Most of the frustrations, challenges and irritations you have about your partners, stakeholders and alliances are not the true issue. Most of what you are trying to fix are symptoms of a deeper root cause. Why is this distinction so important? Resources you are investing in solving symptoms are not actually fixing the problem underneath, and it is costing you vast amounts of time, money, energy and brain noise that could be put to better use.
Partnerships are hard work – managing people, priorities, performance and profits is not an easy task and further complicated when you add in differing cultures, objectives and needs of partnering leaders or organizations. Unknowingly, leaders will often present with symptoms of bigger issues because the symptoms are what are most noticeable and more identifiable. It is easy to be distracted by these symptoms because they are emotionally engaging.
Leaders will often say, “we’ve tried everything to increase engagement, and we can’t seem to fix it” or “I don’t understand why we keep having communication issues, even after continuous meetings and policies put in place.” What do these leaders have in common? They keep trying to fix the symptom, and IT DOESN’T GO AWAY.
Most likely, the reason why the problems are not going away is because they are symptoms of bigger issues that are not being addressed by the solutions leaders are putting into practice. When we fix sources of problems, the symptoms will disappear and results will be sustain longer.
What’s the difference between a symptom and a source?
Let’s think of it this way; My 8yr old son runs to me declaring he has a stomach ache and feels nauseous (symptom), and wants me to make it better. I have several options; I can ask him to sit down, get a paper bag, give him a sip of water, put a cold cloth on the back of his neck, give him medicine, hold his hand, tell him he’ll be ok, and so on. Any of these solutions might provide temporarily relief of his nauseousness, but how do I know the solution(s) I select will fix the problem quickly (so I don’t have to keep investing and testing)?
I can transform this whole situation by asking one simple quality question, which in this case is, “Why do you think you are feeling nauseous?”
Is he feeling sick because he has a stomach bug or because he went on a rollercoaster too many times? It’s obvious in this situation that the solution will be very different depending on the root cause of his feelings (source).
When I explain to my son that it’s probably time to stop the roller coaster re-runs, he’ll likely start feeling better. Or, if he has a stomach bug, antibiotics (or a natural approach) might be more effective than me holding his hand.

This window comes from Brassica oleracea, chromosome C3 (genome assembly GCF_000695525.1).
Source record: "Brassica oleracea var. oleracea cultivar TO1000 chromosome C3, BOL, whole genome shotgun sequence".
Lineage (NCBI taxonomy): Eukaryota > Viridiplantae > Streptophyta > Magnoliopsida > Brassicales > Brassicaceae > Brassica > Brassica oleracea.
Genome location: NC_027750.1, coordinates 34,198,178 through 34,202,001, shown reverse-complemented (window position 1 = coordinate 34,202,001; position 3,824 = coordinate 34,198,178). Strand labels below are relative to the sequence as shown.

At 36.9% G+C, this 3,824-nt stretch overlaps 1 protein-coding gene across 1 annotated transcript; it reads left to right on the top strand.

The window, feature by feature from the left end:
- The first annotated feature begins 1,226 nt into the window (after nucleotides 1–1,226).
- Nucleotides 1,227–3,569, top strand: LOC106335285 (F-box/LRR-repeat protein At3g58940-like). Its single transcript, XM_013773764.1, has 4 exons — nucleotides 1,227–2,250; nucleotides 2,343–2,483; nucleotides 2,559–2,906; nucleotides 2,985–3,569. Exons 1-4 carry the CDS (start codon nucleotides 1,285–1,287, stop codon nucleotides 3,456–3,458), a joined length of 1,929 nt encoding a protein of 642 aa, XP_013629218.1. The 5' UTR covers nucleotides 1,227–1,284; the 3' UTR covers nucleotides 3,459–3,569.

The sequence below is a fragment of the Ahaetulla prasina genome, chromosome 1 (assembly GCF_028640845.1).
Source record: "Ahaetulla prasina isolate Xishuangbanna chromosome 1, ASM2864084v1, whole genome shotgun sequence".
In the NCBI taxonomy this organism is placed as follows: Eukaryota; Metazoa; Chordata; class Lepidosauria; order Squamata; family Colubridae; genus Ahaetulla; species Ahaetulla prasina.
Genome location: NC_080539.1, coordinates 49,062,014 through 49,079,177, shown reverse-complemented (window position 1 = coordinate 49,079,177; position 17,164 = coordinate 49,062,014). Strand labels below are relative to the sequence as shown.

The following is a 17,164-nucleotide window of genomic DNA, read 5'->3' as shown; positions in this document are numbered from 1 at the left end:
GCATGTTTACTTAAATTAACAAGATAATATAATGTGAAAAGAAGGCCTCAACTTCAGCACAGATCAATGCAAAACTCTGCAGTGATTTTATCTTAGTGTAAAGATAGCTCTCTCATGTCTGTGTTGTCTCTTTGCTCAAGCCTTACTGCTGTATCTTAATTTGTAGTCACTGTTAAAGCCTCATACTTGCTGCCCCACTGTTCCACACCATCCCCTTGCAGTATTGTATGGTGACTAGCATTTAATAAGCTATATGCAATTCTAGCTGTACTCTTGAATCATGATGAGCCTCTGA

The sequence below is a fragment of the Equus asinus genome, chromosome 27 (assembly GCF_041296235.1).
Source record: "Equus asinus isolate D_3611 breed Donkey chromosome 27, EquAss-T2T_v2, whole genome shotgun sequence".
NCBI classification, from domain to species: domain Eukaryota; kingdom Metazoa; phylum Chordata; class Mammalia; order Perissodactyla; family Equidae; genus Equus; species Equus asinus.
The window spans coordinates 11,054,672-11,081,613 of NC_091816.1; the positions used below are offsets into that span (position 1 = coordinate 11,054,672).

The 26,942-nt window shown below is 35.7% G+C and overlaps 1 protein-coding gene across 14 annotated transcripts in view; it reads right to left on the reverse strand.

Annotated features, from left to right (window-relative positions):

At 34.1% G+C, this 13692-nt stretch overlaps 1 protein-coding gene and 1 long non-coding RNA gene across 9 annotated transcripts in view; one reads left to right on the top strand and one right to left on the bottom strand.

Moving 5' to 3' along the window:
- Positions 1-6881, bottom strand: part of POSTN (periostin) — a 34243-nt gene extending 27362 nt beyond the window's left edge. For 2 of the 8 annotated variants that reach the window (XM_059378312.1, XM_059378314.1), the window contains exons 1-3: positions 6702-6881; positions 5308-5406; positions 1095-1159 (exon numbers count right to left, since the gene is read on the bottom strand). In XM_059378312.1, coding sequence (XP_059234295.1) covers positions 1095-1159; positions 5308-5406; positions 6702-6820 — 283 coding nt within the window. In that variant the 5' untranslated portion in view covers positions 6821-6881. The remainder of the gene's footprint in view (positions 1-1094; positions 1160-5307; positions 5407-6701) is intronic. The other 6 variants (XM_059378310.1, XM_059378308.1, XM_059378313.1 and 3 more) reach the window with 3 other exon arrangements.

Similarly, the solutions you’re trying to implement to fix in your current strategic relationships might be just short term solutions because you missed a bigger problem brewing underneath. Which is like trying to stop a stomach bug, while your kid takes another ride on the roller-coaster.
The three most common root causes of partnership problems
The Value-Based Partnering practices are focused on helping leaders address the three critical criteria for success: shared purpose; better together; and impact on priorities.
These criteria are at the core of the most common problem symptoms reported by partnership leaders. They are so important, that unless met consistently throughout the life-cycle of a partnership, we don’t recommend that partnerships continue. Resolving your partnerships to ensure they meet these criteria – and dissolving the partnerships that don’t – is paramount for freeing up and redistributing scarce resources.
How are symptoms linked to sources?
More likely than not, the problem you are attempting to fix, isn’t really the problem. For example, common symptoms might include:
- Our partners are not engaged
- We can’t make decisions quickly or effectively
- We have power struggles
- Partners feel competitive
- Partners don’t show up to meetings
- Partners are not pulling their weight or staying accountable
- We have poor communication habits
- The partnership isn’t performing
- We don’t have enough resources
- Partners don’t trust each other
While every partnership is unique in its connection between symptoms and root sources, here are some examples of how the presenting symptom could be related to one or more of the three criteria above.
Our partners are not engaged
Partners are not clear on the purpose of the partnership.
Partners don’t see how their current strategic priorities align with the priorities of the partnership.
We can’t make decisions quickly or effectively
Partners don’t understand why they need each other to accomplish the partnership goals.
We have power struggles
Partners don’t think they need each other equally to accomplish the partnership goals.
Partners don’t show up to meetings
Partners don’t understand how the meeting helps fulfill the purpose.
Partners have priorities that are more important than the partnership (e.g., no longer have shared purpose)
- Take 5min right now and think about your most important partnership, stakeholder or strategic relationship. What are the symptoms you are noticing?
- Which of the 3 criteria might be the root source behind the challenging you are experiencing?
Learn to be a partnership detective! When symptoms arise, avoid the temptation to use duck-tape-solutions, and stay committed to understanding why the problems are presenting. Your investments will pay dividends as you discover more quickly the issues that are driving the problems you see. Not only will you be able to fix the real problems, you’ll be able to do a better job avoiding or mitigating them in the future.
- Posted by Enette Pauzé
- On October 16, 2016